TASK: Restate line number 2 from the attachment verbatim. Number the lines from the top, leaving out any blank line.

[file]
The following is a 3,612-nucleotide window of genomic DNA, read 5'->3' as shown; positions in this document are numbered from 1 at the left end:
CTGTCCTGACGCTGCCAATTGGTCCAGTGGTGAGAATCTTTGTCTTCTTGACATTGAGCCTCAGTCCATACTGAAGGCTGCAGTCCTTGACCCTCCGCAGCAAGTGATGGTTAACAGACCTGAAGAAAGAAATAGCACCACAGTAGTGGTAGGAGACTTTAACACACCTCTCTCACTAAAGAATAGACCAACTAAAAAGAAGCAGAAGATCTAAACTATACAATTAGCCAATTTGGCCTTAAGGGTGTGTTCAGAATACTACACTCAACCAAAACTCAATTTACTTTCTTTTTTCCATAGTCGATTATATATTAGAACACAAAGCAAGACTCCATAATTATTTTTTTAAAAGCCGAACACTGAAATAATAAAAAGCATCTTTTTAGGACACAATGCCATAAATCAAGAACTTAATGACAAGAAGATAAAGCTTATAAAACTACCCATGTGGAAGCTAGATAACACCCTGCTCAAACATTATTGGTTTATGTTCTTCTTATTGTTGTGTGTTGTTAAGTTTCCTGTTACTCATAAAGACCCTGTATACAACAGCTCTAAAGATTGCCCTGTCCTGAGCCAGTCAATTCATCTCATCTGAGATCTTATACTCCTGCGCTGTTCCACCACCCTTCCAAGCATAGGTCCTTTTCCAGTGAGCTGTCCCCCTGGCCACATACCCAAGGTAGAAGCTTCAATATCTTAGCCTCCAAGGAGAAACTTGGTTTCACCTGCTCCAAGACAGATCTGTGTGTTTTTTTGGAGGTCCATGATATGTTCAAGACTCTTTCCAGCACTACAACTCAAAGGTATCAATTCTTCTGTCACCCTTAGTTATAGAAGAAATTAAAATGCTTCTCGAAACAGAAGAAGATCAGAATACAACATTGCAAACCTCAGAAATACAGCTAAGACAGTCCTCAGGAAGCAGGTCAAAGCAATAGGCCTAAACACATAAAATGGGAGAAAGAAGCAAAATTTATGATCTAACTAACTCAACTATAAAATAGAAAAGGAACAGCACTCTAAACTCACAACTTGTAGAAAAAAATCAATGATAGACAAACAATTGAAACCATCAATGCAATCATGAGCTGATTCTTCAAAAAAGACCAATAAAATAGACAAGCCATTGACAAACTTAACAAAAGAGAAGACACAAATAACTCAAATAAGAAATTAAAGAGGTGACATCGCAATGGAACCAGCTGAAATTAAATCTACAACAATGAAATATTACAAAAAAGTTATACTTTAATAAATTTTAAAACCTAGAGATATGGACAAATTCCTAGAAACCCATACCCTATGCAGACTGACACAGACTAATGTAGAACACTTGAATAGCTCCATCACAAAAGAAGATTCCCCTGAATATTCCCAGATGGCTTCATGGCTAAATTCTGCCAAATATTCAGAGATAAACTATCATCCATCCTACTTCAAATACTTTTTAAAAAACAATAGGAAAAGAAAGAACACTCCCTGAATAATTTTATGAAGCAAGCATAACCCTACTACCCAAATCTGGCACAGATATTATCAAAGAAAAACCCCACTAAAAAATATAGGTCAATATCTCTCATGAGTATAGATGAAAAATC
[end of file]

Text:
CTGTCCTGACGCTGCCAATTGGTCCAGTGGTGAGAATCTTTGTCTTCTTGACATTGAGCCTCAGTCCATACTGAAGGCTGCAGTCCTTGACCCTCCGCAGCAAGTGATGGTTAACAGACCTGAAGAAAGAAATAGCACCACAGTAGTGGTAGGAGACTTTAACACACCTCTCTCACTAAAGAATAGACCAACTAAAAAGAAGCAGAAGATCTAAACTATACAATTAGCCAATTTGGCCTTAAGGGTGTGTTCAGAATACTACACTCAACCAAAACTCAATTTACTTTCTTTTTTCCATAGTCGATTATATATTAGAACACAAAGCAAGACTCCATAATTATTTTTTTAAAAGCCGAACACTGAAATAATAAAAAGCATCTTTTTAGGACACAATGCCATAAATCAAGAACTTAATGACAAGAAGATAAAGCTTATAAAACTACCCATGTGGAAGCTAGATAACACCCTGCTCAAACATTATTGGTTTATGTTCTTCTTATTGTTGTGTGTTGTTAAGTTTCCTGTTACTCATAAAGACCCTGTATACAACAGCTCTAAAGATTGCCCTGTCCTGAGCCAGTCAATTCATCTCATCTGAGATCTTATACTCCTGCGCTGTTCCACCACCCTTCCAAGCATAGGTCCTTTTCCAGTGAGCTGTCCCCCTGGCCACATACCCAAGGTAGAAGCTTCAATATCTTAGCCTCCAAGGAGAAACTTGGTTTCACCTGCTCCAAGACAGATCTGTGTGTTTTTTTGGAGGTCCATGATATGTTCAAGACTCTTTCCAGCACTACAACTCAAAGGTATCAATTCTTCTGTCACCCTTAGTTATAGAAGAAATTAAAATGCTTCTCGAAACAGAAGAAGATCAGAATACAACATTGCAAACCTCAGAAATACAGCTAAGACAGTCCTCAGGAAGCAGGTCAAAGCAATAGGCCTAAACACATAAAATGGGAGAAAGAAGCAAAATTTATGATCTAACTAACTCAACTATAAAATAGAAAAGGAACAGCACTCTAAACTCACAACTTGTAGAAAAAAATCAATGATAGACAAACAATTGAAACCATCAATGCAATCATGAGCTGATTCTTCAAAAAAGACCAATAAAATAGACAAGCCATTGACAAACTTAACAAAAGAGAAGACACAAATAACTCAAATAAGAAATTAAAGAGGTGACATCGCAATGGAACCAGCTGAAATTAAATCTACAACAATGAAATATTACAAAAAAGTTATACTTTAATAAATTTTAAAACCTAGAGATATGGACAAATTCCTAGAAACCCATACCCTATGCAGACTGACACAGACTAATGTAGAACACTTGAATAGCTCCATCACAAAAGAAGATTCCCCTGAATATTCCCAGATGGCTTCATGGCTAAATTCTGCCAAATATTCAGAGATAAACTATCATCCATCCTACTTCAAATACTTTTTAAAAAACAATAGGAAAAGAAAGAACACTCCCTGAATAATTTTATGAAGCAAGCATAACCCTACTACCCAAATCTGGCACAGATATTATCAAAGAAAAACCCCACTAAAAAATATAGGTCAATATCTCTCATGAGTATAGATGAAAAATC